The following U-SQL has in consideration a dataset that contains details of the trajectory of a courier, tracked on a daily basis. With the following code, we identify if a courier drove by a park by using the Intersect function. Because we have to cross two datasets, a C# function was created to help the evaluation of multiple events.

// Reference the assemblies we require in our script.
REFERENCE ASSEMBLY [SQLServerExtensions].[SqlSpatial];

// Once the appropriate assemblies are registered, we can alias them using the USING keyword.
USING Geometry = Microsoft.SqlServer.Types.SqlGeometry;
USING Geography = Microsoft.SqlServer.Types.SqlGeography;
USING SqlChars = System.Data.SqlTypes.SqlChars;
USING [USQL].[Core].[Utilities];

// Extract the list of parks
@parks =
      [ID]       	    string,
      [PARKNAME]        string,
      [STREET]	        string,
      [POSTCODE]        string,
      [SHAPE]           string
   FROM "RAW/Parks.csv"
   USING Extractors.Text(delimiter : ',', silent : false, quoting : true, skipFirstNRows : 1);

//Extract data from the file containing the courier trajectory
@trajectories =
        GPSDateTimeUTC          DateTime,
        ReceivedDatetimeUTC     DateTime,
        VehicleKey              string,
        Altitude                int,
        Longitude               double,
        Latitude                double,
        Distance                decimal,
        VehicleSpeedMph         decimal
    FROM "CURATED/Trajectory/Trajectory.TXT"
    USING Extractors.Text(delimiter : '|', silent : false, quoting : true, skipFirstNRows : 1);

//Get the list of vehicles that drove by the park. 
@vehicleIntersection =
                    "1" AS VehicleIntersected
    FROM @trajectories AS a
         CROSS JOIN
             @parks AS b
    WHERE Utilities.Intersect(b.[SHAPE], a.[Longitude], a.[Latitude]).ToString() == "True";

//Get the list of vehicles that didn't drive by the park. 
@vehicleWithoutIntersection =
    SELECT a. *,
           "0" AS VehicleIntersected
    FROM @trajectories AS a
         LEFT JOIN
             @vehicleIntersection AS b
         ON b.VehicleKey == a.VehicleKey
            AND b.GPSDateTimeUTC == a.GPSDateTimeUTC
    WHERE b.VehicleKey IS NULL;

//Union both datasets to get the complete set of data
@finalData =
    SELECT *
    FROM @vehicleIntersection
    SELECT *
    FROM @vehicleWithoutIntersection;

//Export the results to a csv file
   @finalData TO "LABORATORY/GeoSpatialIntersection.csv"
   USING Outputters.Text(outputHeader : true, delimiter : ',', quoting : true);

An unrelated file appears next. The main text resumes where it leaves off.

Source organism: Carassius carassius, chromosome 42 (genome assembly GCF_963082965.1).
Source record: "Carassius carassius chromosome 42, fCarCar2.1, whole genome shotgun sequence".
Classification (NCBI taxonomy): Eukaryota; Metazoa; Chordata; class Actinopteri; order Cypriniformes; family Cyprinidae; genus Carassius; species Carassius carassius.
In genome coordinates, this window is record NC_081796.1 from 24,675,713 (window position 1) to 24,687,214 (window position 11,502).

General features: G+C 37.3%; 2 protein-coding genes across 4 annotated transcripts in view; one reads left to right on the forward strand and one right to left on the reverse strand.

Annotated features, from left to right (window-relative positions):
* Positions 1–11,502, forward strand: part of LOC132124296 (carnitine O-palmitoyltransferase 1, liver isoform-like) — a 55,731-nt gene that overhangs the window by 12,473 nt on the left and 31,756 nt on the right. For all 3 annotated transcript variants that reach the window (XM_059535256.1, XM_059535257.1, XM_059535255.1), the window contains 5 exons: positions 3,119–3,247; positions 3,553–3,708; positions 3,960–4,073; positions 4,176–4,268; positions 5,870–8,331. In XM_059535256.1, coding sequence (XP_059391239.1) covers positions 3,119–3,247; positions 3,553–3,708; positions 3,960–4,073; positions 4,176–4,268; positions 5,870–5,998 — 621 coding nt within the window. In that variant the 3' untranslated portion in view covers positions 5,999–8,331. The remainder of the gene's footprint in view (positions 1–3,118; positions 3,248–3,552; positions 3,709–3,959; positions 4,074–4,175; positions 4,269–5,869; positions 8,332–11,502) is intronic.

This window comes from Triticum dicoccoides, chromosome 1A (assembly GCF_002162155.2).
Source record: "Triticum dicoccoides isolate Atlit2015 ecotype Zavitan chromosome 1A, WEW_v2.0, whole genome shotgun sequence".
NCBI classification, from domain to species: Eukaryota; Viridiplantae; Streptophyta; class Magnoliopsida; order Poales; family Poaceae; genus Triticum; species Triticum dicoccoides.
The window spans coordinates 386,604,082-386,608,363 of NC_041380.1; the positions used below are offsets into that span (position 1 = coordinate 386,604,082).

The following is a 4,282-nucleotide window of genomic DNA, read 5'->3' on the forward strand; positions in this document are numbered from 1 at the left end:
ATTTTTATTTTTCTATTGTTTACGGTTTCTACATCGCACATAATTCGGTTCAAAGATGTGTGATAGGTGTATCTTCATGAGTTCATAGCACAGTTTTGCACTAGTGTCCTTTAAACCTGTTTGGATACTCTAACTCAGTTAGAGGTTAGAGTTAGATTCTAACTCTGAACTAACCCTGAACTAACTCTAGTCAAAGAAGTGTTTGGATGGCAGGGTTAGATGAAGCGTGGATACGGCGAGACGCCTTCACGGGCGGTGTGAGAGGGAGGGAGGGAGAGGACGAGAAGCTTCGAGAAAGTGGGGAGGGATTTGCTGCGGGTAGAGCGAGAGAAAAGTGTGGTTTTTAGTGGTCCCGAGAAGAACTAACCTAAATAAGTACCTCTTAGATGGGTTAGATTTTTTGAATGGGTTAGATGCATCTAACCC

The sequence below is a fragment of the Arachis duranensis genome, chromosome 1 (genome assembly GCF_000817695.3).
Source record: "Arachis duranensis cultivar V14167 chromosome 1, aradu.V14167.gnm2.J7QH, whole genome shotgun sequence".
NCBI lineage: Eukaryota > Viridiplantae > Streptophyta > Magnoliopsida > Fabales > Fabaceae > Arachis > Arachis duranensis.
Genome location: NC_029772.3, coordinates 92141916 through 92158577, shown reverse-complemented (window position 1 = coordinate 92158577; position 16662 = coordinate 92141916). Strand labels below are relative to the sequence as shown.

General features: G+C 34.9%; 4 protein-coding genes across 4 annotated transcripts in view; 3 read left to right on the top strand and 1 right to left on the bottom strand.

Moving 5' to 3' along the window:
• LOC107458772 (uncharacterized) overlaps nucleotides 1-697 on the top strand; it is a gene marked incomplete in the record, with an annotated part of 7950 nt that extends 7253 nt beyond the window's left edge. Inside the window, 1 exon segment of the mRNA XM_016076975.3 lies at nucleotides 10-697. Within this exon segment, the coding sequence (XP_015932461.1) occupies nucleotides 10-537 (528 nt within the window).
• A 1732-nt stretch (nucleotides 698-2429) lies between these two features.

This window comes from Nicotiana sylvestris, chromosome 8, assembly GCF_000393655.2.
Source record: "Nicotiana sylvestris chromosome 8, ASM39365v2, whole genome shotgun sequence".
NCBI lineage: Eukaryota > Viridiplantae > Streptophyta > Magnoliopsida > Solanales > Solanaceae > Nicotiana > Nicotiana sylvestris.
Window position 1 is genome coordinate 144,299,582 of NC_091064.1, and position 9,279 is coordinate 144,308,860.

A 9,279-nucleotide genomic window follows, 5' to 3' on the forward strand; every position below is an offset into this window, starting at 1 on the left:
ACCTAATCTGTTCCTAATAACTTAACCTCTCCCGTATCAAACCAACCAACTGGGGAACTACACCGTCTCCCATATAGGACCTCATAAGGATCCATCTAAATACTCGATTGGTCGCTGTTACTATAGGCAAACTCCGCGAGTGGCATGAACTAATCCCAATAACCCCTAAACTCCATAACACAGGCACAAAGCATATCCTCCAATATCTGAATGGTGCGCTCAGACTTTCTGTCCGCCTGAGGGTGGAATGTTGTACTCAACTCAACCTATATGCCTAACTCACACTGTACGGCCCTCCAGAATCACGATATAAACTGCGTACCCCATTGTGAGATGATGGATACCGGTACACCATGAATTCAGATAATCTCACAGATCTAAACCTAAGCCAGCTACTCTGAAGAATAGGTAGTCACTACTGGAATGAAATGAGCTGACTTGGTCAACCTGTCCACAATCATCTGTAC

And here is the C# function. It accepts three parameters and calculate the intersection of a point with a shape.

public static string Intersect(string shape, double longitude, double latitude)
	//Because we had a csv file, the coordinates in the polygon were separated by |
	//It is important to use the .MakeValid() method to validate any invalid shape
	//In case the dataset had multypoligon shapes, without the MakeValid(), the function would throw an error
    var g =
            new SqlChars(
                shape.Replace('|',',')), 4326).MakeValid();
    var h = Geography.Point(longitude, latitude, 4326);

    return g.STIntersects(h).ToString();

As always, if you have any questions or comments, do let me know.

Working with Manual and Automated KPIs in a Tabular Cube

In a recent project, we had to produce a scorecard using a set of manual and calculated KPIs. To obtain the manual KPI figures, we used Master Data Services (MDS) where the users could insert the values, while for the calculated, we used the base measures created in the tabular cube.

So far, this requirement does not look very complicated, however, what if I tell you that the same KPI can either be manually or automatically calculated by the cube? And that we have to present the values for different levels of a hierarchy? And that some of the KPIs are not absolute values but ratios? Now that I got your attention, let’s have a look at the solution we implemented.

How to join manual and automated KPIs?

Because the client couldn’t always provide the data to calculate the base measures, we delivered an MDS model to, among other functionalities, manually insert the numeric values. You can check this blog if you want to know more about the Survey model (

Since we were working with different markets, the same KPI could either be manually or automatically calculated, which means, the cube had to to select the appropriate scenario, depending on the selected market. In order to achieve such requirement, we created 3 measures.

AutKPI – Using base measures from multiple tables, we defined the DAX code to calculate the KPI

ManKPI – Knowing all the MDS values were in one table, we defined a simple DAX query to sum the values

Actual – This measure was implemented with an IF statement. Eg.

        Actual:=IF(ISBLANK([AutKPI]), [ManKPI], [AutKPI])

How to aggregate ratio KPIs?